d
DavidB
Jan 17, 2009

By the time she came back, of course, we'd forgotten everything about whatever 'it' was-- because as soon as she left the room, we would fool around with a frenzy. Because being alone with our thoughts was no fun, we would pick up Owen Meany and pass him back and forth, overhead. We managed this while remaining seeted in our chairs- that was the challenge of the game. Someone-- I forgot who started it--would get up, seize Owen, sit back down with him, pass him to the next person, who would pass him on and so forth. The girls were included in this game; some of the girls were the most enthusiastic about it. Everyone could lift up Owen. We were very careful; we never dropped him. His shirt might become a litle rumpled. His necktie was so long, Owen tucked it in his trousers--or else it would have hung to his knees-- and his necktie often cam untucked; sometimes his change would fall out (in our faces). We always gave him his money back.

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DavidB
Jan 17, 2009

In Sunday school, we developed a form of enterainment based on abusing Owen Meany, who was so small that not only did his feet not touch the floor when he sat in his chair-- his knees did not extend to the edge of his seat: therefore, his legs stuck out straight, like the legs of a doll. It was as if Owen Meany had been born without realistic joints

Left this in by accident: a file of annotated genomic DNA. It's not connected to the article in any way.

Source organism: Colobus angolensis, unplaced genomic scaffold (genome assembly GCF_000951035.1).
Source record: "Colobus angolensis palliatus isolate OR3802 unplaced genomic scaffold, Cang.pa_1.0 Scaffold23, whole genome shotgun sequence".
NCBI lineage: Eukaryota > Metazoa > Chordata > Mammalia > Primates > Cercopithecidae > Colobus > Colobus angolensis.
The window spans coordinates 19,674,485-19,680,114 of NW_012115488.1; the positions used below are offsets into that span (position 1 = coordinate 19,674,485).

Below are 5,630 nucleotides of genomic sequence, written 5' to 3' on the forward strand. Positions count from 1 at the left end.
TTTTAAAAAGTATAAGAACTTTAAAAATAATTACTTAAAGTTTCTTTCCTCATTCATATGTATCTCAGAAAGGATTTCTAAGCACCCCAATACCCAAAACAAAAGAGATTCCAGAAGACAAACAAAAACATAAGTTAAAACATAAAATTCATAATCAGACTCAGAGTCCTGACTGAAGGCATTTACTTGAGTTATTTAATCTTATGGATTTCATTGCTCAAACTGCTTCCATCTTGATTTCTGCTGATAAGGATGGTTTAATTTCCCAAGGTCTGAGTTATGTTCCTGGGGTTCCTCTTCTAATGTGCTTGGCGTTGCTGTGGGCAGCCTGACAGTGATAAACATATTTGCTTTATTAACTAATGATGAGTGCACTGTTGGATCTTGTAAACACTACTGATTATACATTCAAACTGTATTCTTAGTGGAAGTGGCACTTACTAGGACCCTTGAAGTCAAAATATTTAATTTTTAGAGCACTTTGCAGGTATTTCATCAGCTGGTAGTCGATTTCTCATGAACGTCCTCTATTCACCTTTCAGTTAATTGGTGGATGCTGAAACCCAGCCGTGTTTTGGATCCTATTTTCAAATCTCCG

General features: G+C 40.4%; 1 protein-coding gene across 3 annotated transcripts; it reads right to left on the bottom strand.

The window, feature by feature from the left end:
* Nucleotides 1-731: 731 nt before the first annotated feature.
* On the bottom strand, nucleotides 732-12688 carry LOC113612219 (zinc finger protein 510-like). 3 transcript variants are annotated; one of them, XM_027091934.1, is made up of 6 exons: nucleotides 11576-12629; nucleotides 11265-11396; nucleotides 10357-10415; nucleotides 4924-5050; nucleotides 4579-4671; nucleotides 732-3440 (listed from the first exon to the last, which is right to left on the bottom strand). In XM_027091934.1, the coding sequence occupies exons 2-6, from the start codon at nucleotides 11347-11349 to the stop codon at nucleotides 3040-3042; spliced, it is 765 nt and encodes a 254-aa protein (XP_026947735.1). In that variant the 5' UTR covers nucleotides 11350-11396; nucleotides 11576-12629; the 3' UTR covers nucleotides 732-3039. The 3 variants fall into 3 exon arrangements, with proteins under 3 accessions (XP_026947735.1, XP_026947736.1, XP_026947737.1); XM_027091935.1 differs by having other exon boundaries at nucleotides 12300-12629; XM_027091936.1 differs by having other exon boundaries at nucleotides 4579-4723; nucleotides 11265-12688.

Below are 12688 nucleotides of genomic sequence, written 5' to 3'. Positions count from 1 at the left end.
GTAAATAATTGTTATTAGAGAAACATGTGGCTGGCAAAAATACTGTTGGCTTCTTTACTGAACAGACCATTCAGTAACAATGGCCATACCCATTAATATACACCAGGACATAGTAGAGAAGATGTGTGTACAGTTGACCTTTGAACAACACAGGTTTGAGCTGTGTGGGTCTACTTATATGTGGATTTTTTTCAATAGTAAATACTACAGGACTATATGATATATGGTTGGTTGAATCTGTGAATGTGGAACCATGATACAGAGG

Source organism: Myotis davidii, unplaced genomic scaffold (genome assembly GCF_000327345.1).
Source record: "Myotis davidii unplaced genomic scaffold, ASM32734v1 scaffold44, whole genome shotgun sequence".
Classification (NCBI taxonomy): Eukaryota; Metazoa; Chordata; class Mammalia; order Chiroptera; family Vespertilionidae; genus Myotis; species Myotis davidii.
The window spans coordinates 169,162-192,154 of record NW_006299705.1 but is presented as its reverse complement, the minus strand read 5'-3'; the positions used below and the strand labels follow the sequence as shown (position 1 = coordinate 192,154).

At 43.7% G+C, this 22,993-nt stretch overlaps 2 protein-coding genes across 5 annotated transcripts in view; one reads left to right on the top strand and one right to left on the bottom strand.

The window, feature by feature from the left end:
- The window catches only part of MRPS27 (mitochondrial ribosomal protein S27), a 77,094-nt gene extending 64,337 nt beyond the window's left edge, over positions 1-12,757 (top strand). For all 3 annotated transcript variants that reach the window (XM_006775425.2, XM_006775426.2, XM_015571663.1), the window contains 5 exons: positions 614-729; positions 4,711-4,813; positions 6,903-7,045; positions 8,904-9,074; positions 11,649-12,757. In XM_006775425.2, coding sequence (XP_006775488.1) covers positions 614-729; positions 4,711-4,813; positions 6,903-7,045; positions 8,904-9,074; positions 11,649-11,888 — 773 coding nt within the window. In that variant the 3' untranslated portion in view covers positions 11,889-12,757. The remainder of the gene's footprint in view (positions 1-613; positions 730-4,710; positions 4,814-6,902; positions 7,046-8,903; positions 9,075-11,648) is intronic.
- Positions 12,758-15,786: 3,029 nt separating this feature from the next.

d
DavidB
Jan 12, 2009

I am doomed to remember a boy with a wrecked voice-- not because of his voice, or because he was the smallest person I ever knew, or even because he was the instrument of my mother's death, but because he is the reason I believe in God; I am a Christian because of Owen Meany.

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Pixieminion
Aug 01, 2016

Pixieminion thinks this title is suitable for 18 years and over

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Pixieminion
Aug 01, 2016

This book is about Owen from the perspective of John, the narrator. They are best friends and the book takes us through their lives together. Early in the book, Owen hits the baseball that kills John's mother, whom they both love dearly. There is also the mystery of who John's father is as well as what will happen to Owen Meany (it becomes clear as you read that Owen has some kind of purpose). Overall, this book is more about faith (in the world, god, each other, etc.) than anything else. It will make you question the world around you as well as your place in it.